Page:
The Student Assembly of the State University of New York
PredecessorStudent Association of the State University
HeadquartersSUNY Plaza
OwnerState University of New York
Alexandria Chun (Binghamton)
Vice President
Michael Casey (Plattsburgh)
Tasnia Zzoha, (Nassau)
Jacob Longuil (Stony Brook)
WebsiteSUNY SA Website

The Student Assembly of the State University of New York (SUNYSA) is the university-wide student government for the 64 institutions of the State University of New York (SUNY).[1] It is empowered by Article XVII of the policies of the SUNY Board of Trustees to represent student concerns, elect the student member of the Board, and to act as a communications network between campus student leaders.[2][3][4][5][6]


SUNY Student Assembly consists of the assembly, the Executive Board, and the Executive Committee. The assembly consists of representatives from each campus, the President as Chair and standing committee delegates. The Executive Board consists of the elected officers. Lastly, the Executive Committee consists of the officers, elected representatives, and standing committee delegates.[7][8][9][10]

Executive Board

The Executive Board consists of the President, Vice President, Treasurer, and Secretary. The duties of each are prescribed by Article XVII and the organization's bylaws[7][10]

The executive board for the 2022 - 2023 academic year consists of Alexandria Chun as President, Michael Casey as Vice President, Jacob Longuil as Treasurer and Tasnia Zzoha as Secretary, and Sowad Ocean Karim as Parliamentarian.

Executive committee

The Executive Committee is made up of three divisions, that come together to act on behalf of the assembly. These divisions consist of the Executive Board, the elected representatives from the student body at large and nonvoting representatives from standing committees.[7][11]

Elected Representatives

The Student Assembly is composed of student Representatives from across the University who are elected by their peers from the 64 campuses of SUNY. They divided into sectors, based on the type of institution with in the SUNY system. The Representatives for the 2022-2023 academic year are as follows:[12]

Agriculture/Technology and Statutory Colleges Community Colleges Doctoral Granting Institutions - Undergraduate Doctoral Granting Institutions - Graduate University Colleges
Robert Dungan (Hudson Valley) Jae Fish (Polytechnic) Nicholas Brennan (Upstate Medical) Tayllor Clark (Buffalo State)
Ashley Latour (Suffolk) Becky Paul Odionhin (Buffalo) Michael Goodman (ESF) Thomas Ehrhard (Oswego)
David Mariyasin (Suffolk) Jonah Thomas (Binghamton) Elizabeth Maxwell (Empire State)
Hunter Murphy (Jefferson)
Cally-Ann Nell (Rockland)
Drew Roggenbaum (Jamestown)

Voting rights on the Board of Trustees

In the 1970s, students pressed for voting representation on the governing board of SUNY colleges. In 1971, the State Legislature added five student voting members to Cornell's Board of Trustees. However, at that time, all members of a board must be over the age of 21 for a corporation to hold a liquor license, so to allow Cornell to retain its license, the legislature had to go back to amend NYS Alcoholic Beverage Control Law § 126(4) to require that half the board must be 21. In 1975, the legislature added a non-voting student seat to the boards of all SUNY units. Two Attorney General of the State of New York opinion letters[42] reduced the parliamentary rights of the student members to participate at meetings and indicated that they were not in fact Public Officers, and arguably subject to personal liability from lawsuits. In 1977, another statutory amendment made student members of SUNY councils and boards subject to the NYS Public Officers Law or NYS General Municipal Law and granted student representatives parliamentary powers of moving or seconding motions and of placing items on the agendas of the bodies. Finally, the legislature gave full voting rights to the student members in 1979, resulting in the students of all SUNY units having voting representatives, except for the NYS College of Environmental Science and Forestry. Finally, in 1986, the legislature gave the student representative of that college voting rights as well.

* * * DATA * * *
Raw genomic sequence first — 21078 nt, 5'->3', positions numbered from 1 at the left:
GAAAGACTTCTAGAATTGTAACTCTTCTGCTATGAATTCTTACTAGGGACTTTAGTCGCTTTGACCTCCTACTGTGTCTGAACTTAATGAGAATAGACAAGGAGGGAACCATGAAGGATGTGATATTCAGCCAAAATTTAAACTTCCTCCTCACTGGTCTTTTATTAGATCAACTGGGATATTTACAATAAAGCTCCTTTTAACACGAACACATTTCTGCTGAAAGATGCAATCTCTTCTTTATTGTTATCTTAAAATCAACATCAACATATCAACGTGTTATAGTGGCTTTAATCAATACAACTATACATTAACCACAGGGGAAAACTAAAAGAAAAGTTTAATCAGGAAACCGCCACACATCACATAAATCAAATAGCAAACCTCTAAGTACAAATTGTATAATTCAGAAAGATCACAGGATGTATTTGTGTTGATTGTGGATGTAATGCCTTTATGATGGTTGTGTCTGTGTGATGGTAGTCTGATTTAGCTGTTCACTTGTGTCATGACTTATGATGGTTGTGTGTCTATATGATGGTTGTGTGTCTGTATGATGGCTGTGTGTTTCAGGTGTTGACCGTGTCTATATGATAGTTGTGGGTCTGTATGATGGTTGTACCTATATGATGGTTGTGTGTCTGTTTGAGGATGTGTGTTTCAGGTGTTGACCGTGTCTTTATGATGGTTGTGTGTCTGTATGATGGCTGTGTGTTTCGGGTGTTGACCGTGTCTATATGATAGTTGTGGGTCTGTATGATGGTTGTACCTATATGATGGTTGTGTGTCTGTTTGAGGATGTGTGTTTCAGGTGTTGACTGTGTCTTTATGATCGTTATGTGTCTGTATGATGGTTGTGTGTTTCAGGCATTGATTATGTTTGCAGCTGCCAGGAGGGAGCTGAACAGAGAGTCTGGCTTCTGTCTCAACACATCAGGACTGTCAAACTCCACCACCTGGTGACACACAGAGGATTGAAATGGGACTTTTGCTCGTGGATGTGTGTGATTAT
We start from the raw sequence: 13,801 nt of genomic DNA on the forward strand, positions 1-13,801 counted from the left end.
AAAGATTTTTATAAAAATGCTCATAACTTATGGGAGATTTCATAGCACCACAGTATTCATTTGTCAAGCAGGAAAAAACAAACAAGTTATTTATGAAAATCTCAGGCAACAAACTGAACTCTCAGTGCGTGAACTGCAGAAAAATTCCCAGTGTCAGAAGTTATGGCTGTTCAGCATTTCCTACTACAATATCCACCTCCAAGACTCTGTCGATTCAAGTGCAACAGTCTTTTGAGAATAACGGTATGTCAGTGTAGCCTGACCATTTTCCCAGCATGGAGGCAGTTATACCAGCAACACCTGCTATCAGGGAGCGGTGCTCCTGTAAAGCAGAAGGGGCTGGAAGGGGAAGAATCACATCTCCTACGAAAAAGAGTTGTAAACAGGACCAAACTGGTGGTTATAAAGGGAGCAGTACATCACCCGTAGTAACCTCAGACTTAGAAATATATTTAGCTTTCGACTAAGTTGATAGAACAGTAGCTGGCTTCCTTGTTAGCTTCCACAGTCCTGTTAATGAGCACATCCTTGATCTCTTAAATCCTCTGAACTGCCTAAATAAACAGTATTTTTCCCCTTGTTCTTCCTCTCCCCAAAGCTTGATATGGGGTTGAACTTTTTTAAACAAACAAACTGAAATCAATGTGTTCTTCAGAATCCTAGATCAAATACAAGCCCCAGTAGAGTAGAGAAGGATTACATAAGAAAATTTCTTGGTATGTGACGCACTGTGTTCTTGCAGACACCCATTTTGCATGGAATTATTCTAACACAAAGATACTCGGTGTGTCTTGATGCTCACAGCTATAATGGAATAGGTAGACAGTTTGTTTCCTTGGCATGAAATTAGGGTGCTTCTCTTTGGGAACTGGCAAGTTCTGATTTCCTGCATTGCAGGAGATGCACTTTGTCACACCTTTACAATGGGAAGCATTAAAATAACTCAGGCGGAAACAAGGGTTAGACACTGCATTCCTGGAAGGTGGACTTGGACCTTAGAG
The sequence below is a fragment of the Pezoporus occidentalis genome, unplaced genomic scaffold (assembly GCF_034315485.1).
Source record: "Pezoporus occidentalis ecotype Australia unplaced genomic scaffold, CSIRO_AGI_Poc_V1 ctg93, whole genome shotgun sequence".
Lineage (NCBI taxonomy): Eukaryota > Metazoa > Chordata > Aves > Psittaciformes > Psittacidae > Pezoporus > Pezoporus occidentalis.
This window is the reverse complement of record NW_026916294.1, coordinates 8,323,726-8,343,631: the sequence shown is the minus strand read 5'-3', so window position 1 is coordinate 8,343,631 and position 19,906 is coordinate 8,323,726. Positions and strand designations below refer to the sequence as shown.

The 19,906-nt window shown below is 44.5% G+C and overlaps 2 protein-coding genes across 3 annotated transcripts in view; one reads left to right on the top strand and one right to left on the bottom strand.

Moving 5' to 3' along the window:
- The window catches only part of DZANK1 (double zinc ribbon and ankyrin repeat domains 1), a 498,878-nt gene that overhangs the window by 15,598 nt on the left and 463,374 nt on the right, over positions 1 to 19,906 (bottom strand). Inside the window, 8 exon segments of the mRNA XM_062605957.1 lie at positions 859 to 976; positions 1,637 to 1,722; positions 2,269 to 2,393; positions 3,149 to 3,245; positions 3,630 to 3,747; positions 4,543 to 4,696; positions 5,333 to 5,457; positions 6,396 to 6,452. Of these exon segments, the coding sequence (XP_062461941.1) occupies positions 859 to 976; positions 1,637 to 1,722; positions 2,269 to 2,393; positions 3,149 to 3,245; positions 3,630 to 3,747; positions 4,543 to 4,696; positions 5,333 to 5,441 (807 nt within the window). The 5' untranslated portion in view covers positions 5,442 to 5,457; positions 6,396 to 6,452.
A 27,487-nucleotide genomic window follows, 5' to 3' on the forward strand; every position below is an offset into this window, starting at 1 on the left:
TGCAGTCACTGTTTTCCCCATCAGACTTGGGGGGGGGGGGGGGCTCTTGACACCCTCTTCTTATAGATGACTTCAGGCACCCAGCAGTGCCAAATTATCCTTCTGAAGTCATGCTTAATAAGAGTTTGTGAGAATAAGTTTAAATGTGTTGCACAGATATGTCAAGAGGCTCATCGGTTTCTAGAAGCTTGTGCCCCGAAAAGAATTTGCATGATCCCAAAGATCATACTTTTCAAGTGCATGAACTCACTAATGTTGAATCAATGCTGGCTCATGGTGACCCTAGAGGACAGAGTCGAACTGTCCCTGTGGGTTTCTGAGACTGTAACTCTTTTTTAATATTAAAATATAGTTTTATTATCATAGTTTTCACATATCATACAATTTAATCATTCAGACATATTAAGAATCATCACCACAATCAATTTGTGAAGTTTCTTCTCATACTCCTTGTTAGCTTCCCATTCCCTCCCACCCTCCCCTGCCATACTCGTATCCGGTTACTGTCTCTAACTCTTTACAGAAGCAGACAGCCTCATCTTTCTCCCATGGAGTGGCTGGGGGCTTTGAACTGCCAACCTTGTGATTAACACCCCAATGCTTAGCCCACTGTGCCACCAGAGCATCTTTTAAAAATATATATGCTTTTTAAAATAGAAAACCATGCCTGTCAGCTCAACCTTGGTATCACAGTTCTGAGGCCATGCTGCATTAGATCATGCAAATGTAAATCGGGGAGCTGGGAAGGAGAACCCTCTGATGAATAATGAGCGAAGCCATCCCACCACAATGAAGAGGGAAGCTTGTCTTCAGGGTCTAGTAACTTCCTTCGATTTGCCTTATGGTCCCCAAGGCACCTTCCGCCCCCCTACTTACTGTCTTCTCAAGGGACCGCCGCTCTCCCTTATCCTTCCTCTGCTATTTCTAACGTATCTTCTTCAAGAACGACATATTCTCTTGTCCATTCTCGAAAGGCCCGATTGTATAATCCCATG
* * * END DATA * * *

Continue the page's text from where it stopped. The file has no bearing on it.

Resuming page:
1. ^ Kovar, Heather. "SUNY Student Assembly Blood Drive in honor of Orlando Victims | WRGB". Retrieved 2017-07-16.
  2. ^ "Student Assembly - SUN". Retrieved 2016-09-22.
  3. ^ "SUNY Student Assembly teams with CUNY students; maps out plans". 16 August 2016. Retrieved 2017-07-16.
  4. ^ Fusaro, Nick (16 April 2016). "SUNY Student Assembly members gather to support the "ban the box" movement". Retrieved 2017-07-16.
  5. ^ "SUNY Student Assembly supports TeachNY". 8 August 2016. Retrieved 2017-07-16.
  6. ^ "SUNY students pay tribute to Orlando shooting victims with blood drive – The Legislative Gazette". Retrieved 2017-07-16.
  7. ^ a b c "The Student Assembly of the State University of New York Bylaws - April 2016" (PDF). SUNY Student Assembly. SUNY Student Assembly. Retrieved 8 August 2017.
  8. ^ "8 CRR-NY 341.5 Representatives from member institutions". SUNY Board of Trustees. Retrieved 8 August 2017.
  9. ^ "8 CCR-NY 341.10 - Membership". SUNY Board of Trustees. Retrieved 8 August 2017.
  10. ^ a b "New York Codes Rules and Regulations". 8 CCR-NY 341.10. SUNY Board of Trustees.
  11. ^ "8 CRR-NY 341.18 Executive Committee". Thomson Reuters Westlaw New York Codes, Rules, Regulations.
  12. ^ "Executive Committee | SUNY Student Assembly". SUNY Student Assembly. Retrieved 8 August 2017.